Dr. Mandelbaum Shares Thoughts with Becker’s Orthopedic Review about the Benefits of Robotics in the OR

Robotics in the operating room? Orthopedic surgeons weigh in Featured

Written by Brandon Howard | Friday, 24 April 2015 00:00

Robotic-assisted orthopedic surgery is an issue that elicits varying responses amongst healthcare professionals and orthopedic surgeons around the country. Here, three orthopedic surgeons discuss the use of robotics and computers in surgery.

Ask Orthopedic Surgeons is a weekly series of questions posed to orthopedic surgeons around the country about clinical, business and policy issues affecting orthopedics. We invite all orthopedic surgeons and specialist responses.Next week's question: Do you utilize mobile health applications? If so, which ones and why? If not, why not?

Question: Do you feel the use of robotics and computers in the operating room is the future of orthopedic surgery? What are the benefits if you use them? And if not, why not?

wrobel

Lance J. Wrobel, MD, St. Joseph Health Mission Hospital, Laguna Woods, Calif: Robotics are too expensive and [have a] huge learning curve with longer surgery times.

Tchejeyan

Dr. Gregory Tchejeyan, Los Robles Hospital, Thousand Oaks, Calf.: The use of computers in orthopedic surgery practices is now common place. Nearly all contemporary orthopedic centers use computers for medical record keeping, digital x-ray and patient data management.

With regard to robotics in surgery, Computer Assisted Orthopedic Surgery (CAOS) is prevalent. For the most part computers used in surgery are TOOLS to help the surgeon navigate position of implants, confirm implant orientation and give real time information while the surgery is being performed.

Furthermore robotics help achieve a precise and reproducible execution of implant position. In cases with altered anatomy navigation can also help orient the surgeon to the anatomical alignments. Regardless of the benefits of computers and robotics in orthopedic surgery the input into the computer or navigation of the robot is still done by the surgeon. So there is still a human role. The benefit however is to achieve reproduction of implant position from one surgery to the next with smaller tolerances, say within 1 mm and 1 degree, which we believe will improve patient outcomes.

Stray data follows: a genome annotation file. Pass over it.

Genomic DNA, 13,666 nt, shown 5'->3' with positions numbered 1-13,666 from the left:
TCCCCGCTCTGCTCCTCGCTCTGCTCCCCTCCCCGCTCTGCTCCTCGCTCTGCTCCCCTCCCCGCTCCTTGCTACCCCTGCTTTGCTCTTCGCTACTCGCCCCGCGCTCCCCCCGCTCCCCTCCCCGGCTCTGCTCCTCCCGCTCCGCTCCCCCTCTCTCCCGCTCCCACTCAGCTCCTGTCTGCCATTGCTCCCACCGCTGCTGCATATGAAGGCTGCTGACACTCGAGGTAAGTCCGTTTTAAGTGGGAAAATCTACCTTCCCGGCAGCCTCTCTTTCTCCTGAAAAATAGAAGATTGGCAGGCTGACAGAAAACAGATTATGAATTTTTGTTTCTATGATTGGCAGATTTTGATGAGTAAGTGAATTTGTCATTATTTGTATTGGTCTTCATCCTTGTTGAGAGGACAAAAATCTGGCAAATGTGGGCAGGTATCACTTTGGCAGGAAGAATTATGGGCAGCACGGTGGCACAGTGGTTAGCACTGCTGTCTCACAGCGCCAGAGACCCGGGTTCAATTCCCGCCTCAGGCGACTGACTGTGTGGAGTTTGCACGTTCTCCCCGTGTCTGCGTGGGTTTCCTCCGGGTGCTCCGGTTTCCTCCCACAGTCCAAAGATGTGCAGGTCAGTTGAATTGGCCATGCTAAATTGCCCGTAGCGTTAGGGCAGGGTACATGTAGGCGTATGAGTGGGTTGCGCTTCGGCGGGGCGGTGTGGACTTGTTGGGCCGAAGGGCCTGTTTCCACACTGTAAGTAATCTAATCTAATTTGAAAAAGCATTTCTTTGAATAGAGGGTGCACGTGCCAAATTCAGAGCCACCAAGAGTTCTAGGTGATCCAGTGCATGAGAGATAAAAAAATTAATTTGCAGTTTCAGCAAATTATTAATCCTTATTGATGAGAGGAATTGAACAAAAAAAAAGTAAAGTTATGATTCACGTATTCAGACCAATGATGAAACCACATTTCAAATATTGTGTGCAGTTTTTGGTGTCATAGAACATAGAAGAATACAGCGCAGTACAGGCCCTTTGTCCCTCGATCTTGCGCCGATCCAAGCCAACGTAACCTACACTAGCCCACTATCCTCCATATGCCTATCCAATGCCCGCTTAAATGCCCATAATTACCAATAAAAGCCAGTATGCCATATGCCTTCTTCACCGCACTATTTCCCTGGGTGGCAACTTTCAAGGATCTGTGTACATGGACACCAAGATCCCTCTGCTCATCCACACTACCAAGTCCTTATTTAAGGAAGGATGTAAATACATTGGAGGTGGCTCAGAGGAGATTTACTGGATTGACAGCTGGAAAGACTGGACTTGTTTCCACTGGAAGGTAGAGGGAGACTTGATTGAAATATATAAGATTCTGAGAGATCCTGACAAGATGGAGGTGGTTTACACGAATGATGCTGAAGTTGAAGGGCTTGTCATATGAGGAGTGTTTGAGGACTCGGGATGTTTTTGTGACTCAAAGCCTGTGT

Ty PhotoDr. Gowriharan Ty Thaiyananthan, neurosurgeon and founder of Brain and Spine Institute of California in Newport Beach: Computers and robotics are becoming more integrated with surgery every day. Image-guided surgery, or surgery in which a computer helps outline trajectories or helps in the visualization of anatomy, is already common place in the operating room. Robots that actually perform surgery already have established roles in urology. These technologies are now more frequently being employed in orthopedic and neurosurgical spine cases. Image guidance for example allows surgeons to more accurately placed pedicle screws in the OR.

As a consequence, these surgeries can not only be more accurate but shorter with better outcomes. There are even robots that are coupled to image guidance that help surgeons physically position the screws. In our practice BASIC Spine in Newport Beach, California, we frequently use image guidance to improve the accuracy and outcomes of our surgeries. Our patients have benefited from spinal surgery that has been more precise than ever before. Typically these have been done in a hospital setting, we are now attempting to bring image guidance to outpatient surgeries which will hopefully allow our patients to benefit from these technologies in a manner that gets them back on their feet quickly.

bert mandelbaum


Bert Mandelbaum, MD, orthopedic surgeon and director of the sports medicine fellowship program and the research and education foundation at Santa Monica (Calif.) Orthopaedic and Sports Medicine Group: Computers are essential for all levels of practice in 2015. As a diversified clinical and academic orthopedic surgeon I am comprehensively dependent on computerizations and apps. These include EMR such as EPIC, injury surveillance for teams and athletes using the Healthe Athlete by Cerner, Outcome Systems such as SOS by Arthrex, Digital Imaging using the Synapse System and patient education using the Ready Set Med YouTube channel. And of course the iPad and iPhone by Apple keep the contemporary orthopedist functional at the highest level.

Yes, robots will, and now have a definite role in the planning and execution of arthroplasty procedures.

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